Acute Effects of the Power Snatch on Vertical Jump Performance
J. Mark VanNess: https://orcid.org/0000-0001-5902-8735
Medicine and Science in Sports and Exercise
Health, Exercise, and Sport Sciences Department
PURPOSE: Very slight improvements in sport performance can mean the difference between a win and a loss. One of the most common assessments of lower limb performance is the vertical jump. This study examined the acute effects of the power snatch exercise on vertical jump performance. METHODS: We enrolled 10 weightlifters; each of them attended two sessions: 1) power snatch (PS), and 2) control condition (CON). Each session was separated by at least 48 hours. During the PS condition, participants performed the power snatch exercise at increasing intensities (40% 1 repetition max [RM], 60% 1RM, and 80% 1RM) after a standardized dynamic warm up. Vertical jump performance was measured prior to the warm up and after each power snatch exercise in the PS condition. During the CON condition, vertical jump performance was measured at the same times, with the participants substituting the power snatch exercise for a seated position. We tested differences in jump height between conditions and trials via two-way ANOVA. RESULTS: We expected to find increased jump heights in the PS condition owing to post-activation potentiation. However, our results were not significant (p > 0.05). CONCLUSIONS: Further research with larger samples would be needed to test the effect of the power snatch exercise on subsequent vertical jump performance. Power analysis revealed 58 participants would be required for an effect of this size to achieve significance at the 5% level.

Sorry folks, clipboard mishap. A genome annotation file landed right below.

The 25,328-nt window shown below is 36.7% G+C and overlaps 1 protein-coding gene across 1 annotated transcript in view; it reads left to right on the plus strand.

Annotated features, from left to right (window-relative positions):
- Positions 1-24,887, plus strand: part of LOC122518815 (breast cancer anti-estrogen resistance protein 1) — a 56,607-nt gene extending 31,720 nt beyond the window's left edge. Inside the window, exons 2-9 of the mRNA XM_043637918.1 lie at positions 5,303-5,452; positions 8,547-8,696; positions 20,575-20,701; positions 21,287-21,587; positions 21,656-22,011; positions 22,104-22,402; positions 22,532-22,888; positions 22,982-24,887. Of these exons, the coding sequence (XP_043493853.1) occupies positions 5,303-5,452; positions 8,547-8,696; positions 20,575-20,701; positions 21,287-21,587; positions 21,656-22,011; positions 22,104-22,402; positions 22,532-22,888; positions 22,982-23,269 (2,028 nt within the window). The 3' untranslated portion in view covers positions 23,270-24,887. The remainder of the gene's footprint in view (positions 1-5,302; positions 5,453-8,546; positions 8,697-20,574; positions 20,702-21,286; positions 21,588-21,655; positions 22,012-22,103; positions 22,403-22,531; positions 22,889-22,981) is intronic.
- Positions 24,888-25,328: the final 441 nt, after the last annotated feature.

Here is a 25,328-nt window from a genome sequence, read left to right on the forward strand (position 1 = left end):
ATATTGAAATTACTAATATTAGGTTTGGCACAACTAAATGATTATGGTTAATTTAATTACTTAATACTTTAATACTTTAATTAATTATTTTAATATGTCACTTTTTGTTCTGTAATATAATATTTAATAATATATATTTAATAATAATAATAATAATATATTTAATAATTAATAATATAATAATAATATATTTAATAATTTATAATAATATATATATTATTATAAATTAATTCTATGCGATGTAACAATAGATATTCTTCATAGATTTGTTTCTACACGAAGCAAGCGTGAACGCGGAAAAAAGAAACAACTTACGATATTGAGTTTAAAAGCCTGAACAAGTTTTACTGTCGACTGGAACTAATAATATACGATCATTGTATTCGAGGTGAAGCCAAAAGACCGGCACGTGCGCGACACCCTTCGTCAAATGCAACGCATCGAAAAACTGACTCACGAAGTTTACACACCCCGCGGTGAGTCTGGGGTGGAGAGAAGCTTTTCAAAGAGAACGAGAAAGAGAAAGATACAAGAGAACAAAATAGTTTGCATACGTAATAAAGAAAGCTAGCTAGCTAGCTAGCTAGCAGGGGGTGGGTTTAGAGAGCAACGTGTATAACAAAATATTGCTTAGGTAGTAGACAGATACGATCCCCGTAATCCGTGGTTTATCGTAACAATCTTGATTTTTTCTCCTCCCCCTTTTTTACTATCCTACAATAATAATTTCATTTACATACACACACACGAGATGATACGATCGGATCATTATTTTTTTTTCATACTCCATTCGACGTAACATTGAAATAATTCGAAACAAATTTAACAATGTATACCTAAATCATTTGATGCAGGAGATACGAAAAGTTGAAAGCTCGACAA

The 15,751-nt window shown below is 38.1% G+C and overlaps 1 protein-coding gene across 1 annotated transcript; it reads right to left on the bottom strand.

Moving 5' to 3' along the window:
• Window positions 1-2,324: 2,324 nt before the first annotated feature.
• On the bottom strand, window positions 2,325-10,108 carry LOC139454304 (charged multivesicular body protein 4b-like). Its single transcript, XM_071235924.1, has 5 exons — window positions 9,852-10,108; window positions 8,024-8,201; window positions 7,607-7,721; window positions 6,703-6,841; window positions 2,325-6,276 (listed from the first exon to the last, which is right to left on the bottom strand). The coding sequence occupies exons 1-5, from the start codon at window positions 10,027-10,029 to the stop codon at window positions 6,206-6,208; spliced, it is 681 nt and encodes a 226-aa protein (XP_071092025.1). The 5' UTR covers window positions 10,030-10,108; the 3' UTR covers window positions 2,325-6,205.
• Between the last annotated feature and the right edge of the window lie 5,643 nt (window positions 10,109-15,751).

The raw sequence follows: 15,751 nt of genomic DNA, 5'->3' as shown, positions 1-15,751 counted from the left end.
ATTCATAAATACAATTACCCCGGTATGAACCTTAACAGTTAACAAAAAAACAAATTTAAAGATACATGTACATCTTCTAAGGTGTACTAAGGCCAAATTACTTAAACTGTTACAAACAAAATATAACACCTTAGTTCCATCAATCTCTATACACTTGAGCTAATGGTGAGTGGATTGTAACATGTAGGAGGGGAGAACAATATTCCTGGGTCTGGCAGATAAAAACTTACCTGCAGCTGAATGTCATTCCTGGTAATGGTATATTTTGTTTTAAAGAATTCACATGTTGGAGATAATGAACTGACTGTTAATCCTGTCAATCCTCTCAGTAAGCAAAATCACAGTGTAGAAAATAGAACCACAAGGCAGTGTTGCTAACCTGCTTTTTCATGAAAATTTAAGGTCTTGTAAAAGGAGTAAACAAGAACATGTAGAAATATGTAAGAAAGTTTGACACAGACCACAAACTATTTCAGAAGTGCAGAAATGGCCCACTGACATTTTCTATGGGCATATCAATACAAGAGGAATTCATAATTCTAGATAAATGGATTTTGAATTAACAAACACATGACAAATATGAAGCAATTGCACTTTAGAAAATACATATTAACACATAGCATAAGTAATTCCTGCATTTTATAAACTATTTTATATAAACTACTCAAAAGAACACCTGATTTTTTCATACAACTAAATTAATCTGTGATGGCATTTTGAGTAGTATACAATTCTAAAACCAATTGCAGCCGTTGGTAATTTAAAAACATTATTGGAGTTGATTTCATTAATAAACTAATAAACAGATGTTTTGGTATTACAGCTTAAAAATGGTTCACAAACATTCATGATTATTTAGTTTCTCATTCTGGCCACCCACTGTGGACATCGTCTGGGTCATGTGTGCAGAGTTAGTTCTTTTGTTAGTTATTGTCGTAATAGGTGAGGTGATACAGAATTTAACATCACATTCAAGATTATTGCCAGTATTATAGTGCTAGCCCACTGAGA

Jensen, C. D.,
VanNess, J. M.
Acute Effects of the Power Snatch on Vertical Jump Performance.
Medicine and Science in Sports and Exercise, 49(5S), 127.